### Outline

#### Control Point Survey

In the unique ice-covered environment that is Antarctica, control point surveys required taking independent astronomical surveys at each ice-free area to obtain latitudinal and longitudinal bearings. However, unconformities in the surveys between areas or in large scale maps were points of concern.

Therefore, we started integrating our geodetic networks in the 1960's. In the 1970's, we incorporated the use of electro-optical distance measurements(Geodimeter Model 8) that allowed accurate measurements over long distances and high-precision theodolites (Wild T3).

However, our integration work was restricted to the southern vicinity of the Syowa station as the distances between ice-free areas in other parts were too great for line of sight confirmation.

At the start of the 1990's, the advent of GNSS(GPS) facilitated continuous GNSS(GPS) observation and SCAR campaign surveys, accurately integrating the coordinates of the Syowa station into the global geodetic network

Currently, IGS station at Syowa station (SYOG) is being used as a control point survey origin for GNSS relative positioning, helping the effort to build a global geodetic network.

Therefore, we started integrating our geodetic networks in the 1960's. In the 1970's, we incorporated the use of electro-optical distance measurements(Geodimeter Model 8) that allowed accurate measurements over long distances and high-precision theodolites (Wild T3).

However, our integration work was restricted to the southern vicinity of the Syowa station as the distances between ice-free areas in other parts were too great for line of sight confirmation.

At the start of the 1990's, the advent of GNSS(GPS) facilitated continuous GNSS(GPS) observation and SCAR campaign surveys, accurately integrating the coordinates of the Syowa station into the global geodetic network

Currently, IGS station at Syowa station (SYOG) is being used as a control point survey origin for GNSS relative positioning, helping the effort to build a global geodetic network.

#### Survey Standard

The first survey standard used in the Antarctic region was GRS-67 which was in use for a long time for control point surveys and topographic mapping. GRS-67 is Earth ellipsoid which was adopted as the international geodetic reference system at the 14th meeting of the IUGG (International Union of Geodesy and Geophysics) held in 1967, and widely used until it was superceded by GRS-80 adopted at the 17th meeting of the IUGG held in 1980.

After the 25th meeting of SCAR in 1998, we changed to using the ITRF (International Terrestrial Reference Frame) as the geodetic reference system, based on the recommendation issued by the Working Group on Geodesy and Geographical Information.

In March 2001, the coordinates of IGS station (SYOG) for GNSS (GPS) continuous observation and VLBI observation station at Syowa station were incorporated into ITRF2000 realization, and registered with the IERS (International Earth Rotation and Reference System Service).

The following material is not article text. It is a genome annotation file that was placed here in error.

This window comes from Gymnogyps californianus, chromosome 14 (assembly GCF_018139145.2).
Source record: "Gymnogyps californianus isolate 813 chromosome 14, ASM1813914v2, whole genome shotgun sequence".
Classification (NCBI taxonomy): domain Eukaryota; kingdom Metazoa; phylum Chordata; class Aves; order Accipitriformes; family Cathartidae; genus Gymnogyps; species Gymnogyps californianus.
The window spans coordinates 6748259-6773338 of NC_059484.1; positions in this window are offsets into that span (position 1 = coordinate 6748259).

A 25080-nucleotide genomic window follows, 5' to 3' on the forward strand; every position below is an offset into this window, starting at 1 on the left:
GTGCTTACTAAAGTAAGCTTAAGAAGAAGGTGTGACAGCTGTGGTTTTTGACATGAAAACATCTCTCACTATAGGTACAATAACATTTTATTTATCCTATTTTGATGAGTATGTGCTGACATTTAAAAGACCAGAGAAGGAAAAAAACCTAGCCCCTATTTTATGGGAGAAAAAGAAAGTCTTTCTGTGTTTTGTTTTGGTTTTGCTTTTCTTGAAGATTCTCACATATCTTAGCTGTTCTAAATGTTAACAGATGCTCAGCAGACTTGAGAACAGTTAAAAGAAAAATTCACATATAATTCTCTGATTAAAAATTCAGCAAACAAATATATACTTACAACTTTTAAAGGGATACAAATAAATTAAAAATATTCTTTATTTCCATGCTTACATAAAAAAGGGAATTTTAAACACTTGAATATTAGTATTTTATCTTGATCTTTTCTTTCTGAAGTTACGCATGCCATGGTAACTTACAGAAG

Coordinates of control points observed after the 33rd JARE (1991) has been recalculated based on ITRF2000 using IGS station at Syowa station (SYOG) as the fixed station, and using the GRS80 ellipsoid.

All coordinates of control points (including renewal and recalculation) provided by this service has been updated based on ITRF2000.

After the 25th meeting of SCAR in 1998, we changed to using the ITRF (International Terrestrial Reference Frame) as the geodetic reference system, based on the recommendation issued by the Working Group on Geodesy and Geographical Information.

In March 2001, the coordinates of IGS station (SYOG) for GNSS (GPS) continuous observation and VLBI observation station at Syowa station were incorporated into ITRF2000 realization, and registered with the IERS (International Earth Rotation and Reference System Service).

Coordinates of control points observed after the 33rd JARE (1991) has been recalculated based on ITRF2000 using IGS station at Syowa station (SYOG) as the fixed station, and using the GRS80 ellipsoid.

All coordinates of control points (including renewal and recalculation) provided by this service has been updated based on ITRF2000.

#### Geodetic Coordinate System

- Current geodetic reference system (GRS80 ellipsoid; ITRF2000)
- (1) GRS80 ellipsoidal parameters

Equatorial radius a=6,378,137m Ellipticity f=1/298.257222101 - (2) Origin and datum

Origin is taken as the reference point of the continuous GNSS (GPS) observation station at Syowa station.

Datum expressed as ITRF2000 cubic coordinates.(ITRF2000 coordinates) (Longitude, latitude, and ellipsoidal height based on GRS80) X= 1,766,207.852m

Y= 1,460,290.346m

Z=-5,932,297.685mB=-69°00′25″.0465

L= 39°35′01″.4784

h= 50.003m

Note:Each meaning of the letters on the graph is as follows.- X: X coordinate (m)
- Y: Y coordinate (m)
- Z: Z coordinate (m)
- B: latitude (degrees, minutes, seconds)
- L: longitude (degrees, minutes, seconds)
- h: ellipsoidal height (m)
- H: elevation (m)

- (1) GRS80 ellipsoidal parameters
- Conventional geodetic reference system (GRS-67)
- (1) Ellipsoidal parameters

Equatorial radius a=6,378,160m Ellipticity f=1/298.25 - (2) Parameters for converting WGS72 to GRS-67
- DX=292.82 m (displacement on the X-axis)
- DY=-227.49 m (displacement on the Y-axis)
- DZ=29.93 m (displacement on the Z-axis)

Calculations based on astronomical point data and JMR data (WGS72) from Syowa stationAstronomical point data JMR data GRS-67

B=-69°00′22″000

L= 39°35′24″000

H= 29.18WGS-72

B=-69°00′19″205

L= 39°34′51″428

H= 54.91 - (3) Parameters for converting WGS84 to WGS72
- DX= 0.00 m (displacement on the X-axis)
- DY= 0.00 m (displacement on the Y-axis)
- DZ=-4.50 m (displacement on the Z-axis)
- rx= 0.0000″(rotation on the X-axis)
- ry= 0.0000″(rotation on the Y-axis)
- rz=-0.5540″(rotation on the Z-axis)
- S=-0.2263 ppm (scale correction)

- (1) Ellipsoidal parameters